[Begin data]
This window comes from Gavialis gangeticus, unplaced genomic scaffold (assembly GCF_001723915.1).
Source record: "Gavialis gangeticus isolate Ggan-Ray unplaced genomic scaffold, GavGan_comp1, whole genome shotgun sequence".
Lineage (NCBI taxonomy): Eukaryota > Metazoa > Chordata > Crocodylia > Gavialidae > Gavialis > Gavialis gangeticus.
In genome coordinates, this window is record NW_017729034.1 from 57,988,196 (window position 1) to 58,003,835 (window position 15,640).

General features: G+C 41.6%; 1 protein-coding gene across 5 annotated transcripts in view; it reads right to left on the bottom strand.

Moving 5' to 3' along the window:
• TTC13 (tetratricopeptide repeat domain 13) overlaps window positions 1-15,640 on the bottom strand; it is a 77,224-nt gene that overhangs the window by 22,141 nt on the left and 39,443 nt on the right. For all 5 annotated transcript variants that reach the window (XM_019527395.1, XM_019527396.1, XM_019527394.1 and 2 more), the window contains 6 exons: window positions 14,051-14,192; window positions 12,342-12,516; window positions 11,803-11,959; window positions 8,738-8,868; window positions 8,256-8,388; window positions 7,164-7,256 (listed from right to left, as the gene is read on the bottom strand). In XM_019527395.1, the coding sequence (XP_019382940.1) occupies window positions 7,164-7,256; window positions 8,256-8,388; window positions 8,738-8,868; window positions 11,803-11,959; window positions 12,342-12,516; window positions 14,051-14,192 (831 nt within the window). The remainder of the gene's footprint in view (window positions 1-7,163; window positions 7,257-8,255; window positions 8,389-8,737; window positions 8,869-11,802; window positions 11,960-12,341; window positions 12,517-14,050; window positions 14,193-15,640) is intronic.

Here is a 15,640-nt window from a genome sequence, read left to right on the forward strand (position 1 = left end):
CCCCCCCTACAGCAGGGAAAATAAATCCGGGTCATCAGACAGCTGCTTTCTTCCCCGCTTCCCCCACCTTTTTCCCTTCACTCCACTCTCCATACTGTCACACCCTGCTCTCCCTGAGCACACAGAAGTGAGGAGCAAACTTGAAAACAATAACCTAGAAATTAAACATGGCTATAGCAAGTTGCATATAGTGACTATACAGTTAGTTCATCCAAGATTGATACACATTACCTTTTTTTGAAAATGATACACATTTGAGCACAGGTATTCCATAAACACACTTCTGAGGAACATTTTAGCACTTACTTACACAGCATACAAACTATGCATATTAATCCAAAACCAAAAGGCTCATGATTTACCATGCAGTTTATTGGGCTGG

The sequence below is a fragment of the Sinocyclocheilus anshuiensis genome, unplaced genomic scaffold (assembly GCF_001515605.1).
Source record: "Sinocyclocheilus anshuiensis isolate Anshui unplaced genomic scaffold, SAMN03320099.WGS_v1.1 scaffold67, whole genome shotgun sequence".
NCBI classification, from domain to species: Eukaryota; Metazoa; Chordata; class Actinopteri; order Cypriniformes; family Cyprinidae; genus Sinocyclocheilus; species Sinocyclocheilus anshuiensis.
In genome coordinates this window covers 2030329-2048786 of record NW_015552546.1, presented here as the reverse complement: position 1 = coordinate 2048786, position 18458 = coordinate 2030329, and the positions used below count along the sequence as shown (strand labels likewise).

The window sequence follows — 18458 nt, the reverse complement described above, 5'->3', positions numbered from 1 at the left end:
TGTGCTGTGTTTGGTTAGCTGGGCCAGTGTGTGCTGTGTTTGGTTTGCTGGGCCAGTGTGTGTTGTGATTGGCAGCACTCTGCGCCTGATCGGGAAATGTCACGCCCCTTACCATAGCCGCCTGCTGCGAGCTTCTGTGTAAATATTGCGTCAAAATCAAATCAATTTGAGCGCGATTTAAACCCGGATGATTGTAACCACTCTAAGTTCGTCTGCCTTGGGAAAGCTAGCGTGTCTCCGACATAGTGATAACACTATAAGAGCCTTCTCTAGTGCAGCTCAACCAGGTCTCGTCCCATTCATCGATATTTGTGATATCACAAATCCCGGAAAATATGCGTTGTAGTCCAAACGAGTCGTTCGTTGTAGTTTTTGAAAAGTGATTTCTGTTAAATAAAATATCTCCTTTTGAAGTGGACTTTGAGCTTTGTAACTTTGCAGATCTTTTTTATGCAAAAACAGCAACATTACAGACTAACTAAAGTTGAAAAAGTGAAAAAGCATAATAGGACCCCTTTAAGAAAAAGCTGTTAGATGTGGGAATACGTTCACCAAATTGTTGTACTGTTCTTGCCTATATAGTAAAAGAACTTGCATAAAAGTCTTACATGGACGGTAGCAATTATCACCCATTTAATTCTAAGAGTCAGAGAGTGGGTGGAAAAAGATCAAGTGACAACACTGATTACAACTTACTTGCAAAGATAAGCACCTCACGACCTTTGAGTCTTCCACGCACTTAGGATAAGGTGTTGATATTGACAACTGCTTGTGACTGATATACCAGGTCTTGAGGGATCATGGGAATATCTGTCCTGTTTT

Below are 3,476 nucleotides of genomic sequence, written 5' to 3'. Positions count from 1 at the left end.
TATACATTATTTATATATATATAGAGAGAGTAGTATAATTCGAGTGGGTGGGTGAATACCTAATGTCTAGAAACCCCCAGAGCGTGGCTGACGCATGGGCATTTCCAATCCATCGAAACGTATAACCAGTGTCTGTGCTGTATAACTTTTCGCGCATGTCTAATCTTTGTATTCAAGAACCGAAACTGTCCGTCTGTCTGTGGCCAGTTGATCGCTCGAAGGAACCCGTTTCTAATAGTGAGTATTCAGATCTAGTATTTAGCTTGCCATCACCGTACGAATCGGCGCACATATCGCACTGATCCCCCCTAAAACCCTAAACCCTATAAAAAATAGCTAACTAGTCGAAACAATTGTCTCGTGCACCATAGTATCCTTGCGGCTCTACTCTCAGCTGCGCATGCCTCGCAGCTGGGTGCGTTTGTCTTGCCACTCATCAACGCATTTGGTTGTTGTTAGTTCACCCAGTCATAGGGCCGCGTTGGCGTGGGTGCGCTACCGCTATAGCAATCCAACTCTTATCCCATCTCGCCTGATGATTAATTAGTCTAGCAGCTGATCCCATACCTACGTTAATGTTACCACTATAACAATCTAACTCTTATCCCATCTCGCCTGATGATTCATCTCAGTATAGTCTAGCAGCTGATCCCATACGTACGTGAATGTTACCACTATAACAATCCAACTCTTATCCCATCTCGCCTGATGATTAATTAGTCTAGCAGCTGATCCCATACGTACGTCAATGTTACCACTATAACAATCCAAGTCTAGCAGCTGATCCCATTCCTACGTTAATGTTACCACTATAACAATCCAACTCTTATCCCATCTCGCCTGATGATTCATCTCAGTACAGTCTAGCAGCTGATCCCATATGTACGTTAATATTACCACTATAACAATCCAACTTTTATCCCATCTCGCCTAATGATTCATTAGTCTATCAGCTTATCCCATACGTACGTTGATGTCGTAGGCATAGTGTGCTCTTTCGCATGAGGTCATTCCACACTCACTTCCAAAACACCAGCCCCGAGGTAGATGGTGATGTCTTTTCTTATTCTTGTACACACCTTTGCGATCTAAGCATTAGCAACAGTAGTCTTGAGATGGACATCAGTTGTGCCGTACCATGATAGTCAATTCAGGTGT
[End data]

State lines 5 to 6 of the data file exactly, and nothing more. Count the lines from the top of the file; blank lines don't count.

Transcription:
General features: G+C 41.6%; 1 protein-coding gene across 5 annotated transcripts in view; it reads right to left on the bottom strand.

Moving 5' to 3' along the window: